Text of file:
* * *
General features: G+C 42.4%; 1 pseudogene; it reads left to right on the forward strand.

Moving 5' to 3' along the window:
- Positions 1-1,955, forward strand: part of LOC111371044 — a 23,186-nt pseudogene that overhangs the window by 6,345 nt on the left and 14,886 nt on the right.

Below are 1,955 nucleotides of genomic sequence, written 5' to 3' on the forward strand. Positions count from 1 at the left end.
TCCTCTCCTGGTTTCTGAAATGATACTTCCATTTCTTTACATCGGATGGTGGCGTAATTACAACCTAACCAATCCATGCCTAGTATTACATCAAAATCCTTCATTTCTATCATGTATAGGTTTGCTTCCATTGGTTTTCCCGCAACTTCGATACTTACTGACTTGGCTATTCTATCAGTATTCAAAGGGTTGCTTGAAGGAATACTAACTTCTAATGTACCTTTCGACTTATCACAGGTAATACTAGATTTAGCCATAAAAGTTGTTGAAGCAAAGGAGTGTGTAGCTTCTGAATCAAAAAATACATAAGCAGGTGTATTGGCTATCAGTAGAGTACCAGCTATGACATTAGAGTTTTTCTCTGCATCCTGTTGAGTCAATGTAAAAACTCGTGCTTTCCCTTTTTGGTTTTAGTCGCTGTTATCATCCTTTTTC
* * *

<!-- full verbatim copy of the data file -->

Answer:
General features: G+C 42.4%; 1 pseudogene; it reads left to right on the forward strand.

Moving 5' to 3' along the window:
- Positions 1-1,955, forward strand: part of LOC111371044 — a 23,186-nt pseudogene that overhangs the window by 6,345 nt on the left and 14,886 nt on the right.

Below are 1,955 nucleotides of genomic sequence, written 5' to 3' on the forward strand. Positions count from 1 at the left end.
TCCTCTCCTGGTTTCTGAAATGATACTTCCATTTCTTTACATCGGATGGTGGCGTAATTACAACCTAACCAATCCATGCCTAGTATTACATCAAAATCCTTCATTTCTATCATGTATAGGTTTGCTTCCATTGGTTTTCCCGCAACTTCGATACTTACTGACTTGGCTATTCTATCAGTATTCAAAGGGTTGCTTGAAGGAATACTAACTTCTAATGTACCTTTCGACTTATCACAGGTAATACTAGATTTAGCCATAAAAGTTGTTGAAGCAAAGGAGTGTGTAGCTTCTGAATCAAAAAATACATAAGCAGGTGTATTGGCTATCAGTAGAGTACCAGCTATGACATTAGAGTTTTTCTCTGCATCCTGTTGAGTCAATGTAAAAACTCGTGCTTTCCCTTTTTGGTTTTAGTCGCTGTTATCATCCTTTTTC